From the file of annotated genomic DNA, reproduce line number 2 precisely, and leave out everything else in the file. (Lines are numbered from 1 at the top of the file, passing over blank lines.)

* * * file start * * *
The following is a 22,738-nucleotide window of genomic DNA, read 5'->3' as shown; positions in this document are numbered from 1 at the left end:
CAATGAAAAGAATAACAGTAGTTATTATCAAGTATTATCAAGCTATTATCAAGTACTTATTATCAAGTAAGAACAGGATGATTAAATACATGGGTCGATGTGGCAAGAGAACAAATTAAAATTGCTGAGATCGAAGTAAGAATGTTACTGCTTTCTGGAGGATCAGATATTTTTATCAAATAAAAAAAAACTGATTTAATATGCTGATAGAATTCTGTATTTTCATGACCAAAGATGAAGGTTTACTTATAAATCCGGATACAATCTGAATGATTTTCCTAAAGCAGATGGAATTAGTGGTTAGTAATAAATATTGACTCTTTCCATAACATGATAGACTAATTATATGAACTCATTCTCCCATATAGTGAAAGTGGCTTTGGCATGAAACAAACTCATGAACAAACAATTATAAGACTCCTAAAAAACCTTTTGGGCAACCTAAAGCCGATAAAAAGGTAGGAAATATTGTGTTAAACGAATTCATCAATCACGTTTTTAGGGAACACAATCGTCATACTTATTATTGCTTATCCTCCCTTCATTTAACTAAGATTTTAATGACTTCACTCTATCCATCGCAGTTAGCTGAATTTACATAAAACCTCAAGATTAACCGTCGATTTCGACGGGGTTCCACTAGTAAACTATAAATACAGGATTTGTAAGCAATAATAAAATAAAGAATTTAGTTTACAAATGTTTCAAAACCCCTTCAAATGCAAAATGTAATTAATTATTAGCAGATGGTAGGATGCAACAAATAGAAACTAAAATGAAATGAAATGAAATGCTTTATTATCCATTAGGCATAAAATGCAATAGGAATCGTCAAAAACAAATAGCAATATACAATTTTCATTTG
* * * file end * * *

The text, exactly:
CAATGAAAAGAATAACAGTAGTTATTATCAAGTATTATCAAGCTATTATCAAGTACTTATTATCAAGTAAGAACAGGATGATTAAATACATGGGTCGATGTGGCAAGAGAACAAATTAAAATTGCTGAGATCGAAGTAAGAATGTTACTGCTTTCTGGAGGATCAGATATTTTTATCAAATAAAAAAAAACTGATTTAATATGCTGATAGAATTCTGTATTTTCATGACCAAAGATGAAGGTTTACTTATAAATCCGGATACAATCTGAATGATTTTCCTAAAGCAGATGGAATTAGTGGTTAGTAATAAATATTGACTCTTTCCATAACATGATAGACTAATTATATGAACTCATTCTCCCATATAGTGAAAGTGGCTTTGGCATGAAACAAACTCATGAACAAACAATTATAAGACTCCTAAAAAACCTTTTGGGCAACCTAAAGCCGATAAAAAGGTAGGAAATATTGTGTTAAACGAATTCATCAATCACGTTTTTAGGGAACACAATCGTCATACTTATTATTGCTTATCCTCCCTTCATTTAACTAAGATTTTAATGACTTCACTCTATCCATCGCAGTTAGCTGAATTTACATAAAACCTCAAGATTAACCGTCGATTTCGACGGGGTTCCACTAGTAAACTATAAATACAGGATTTGTAAGCAATAATAAAATAAAGAATTTAGTTTACAAATGTTTCAAAACCCCTTCAAATGCAAAATGTAATTAATTATTAGCAGATGGTAGGATGCAACAAATAGAAACTAAAATGAAATGAAATGAAATGCTTTATTATCCATTAGGCATAAAATGCAATAGGAATCGTCAAAAACAAATAGCAATATACAATTTTCATTTG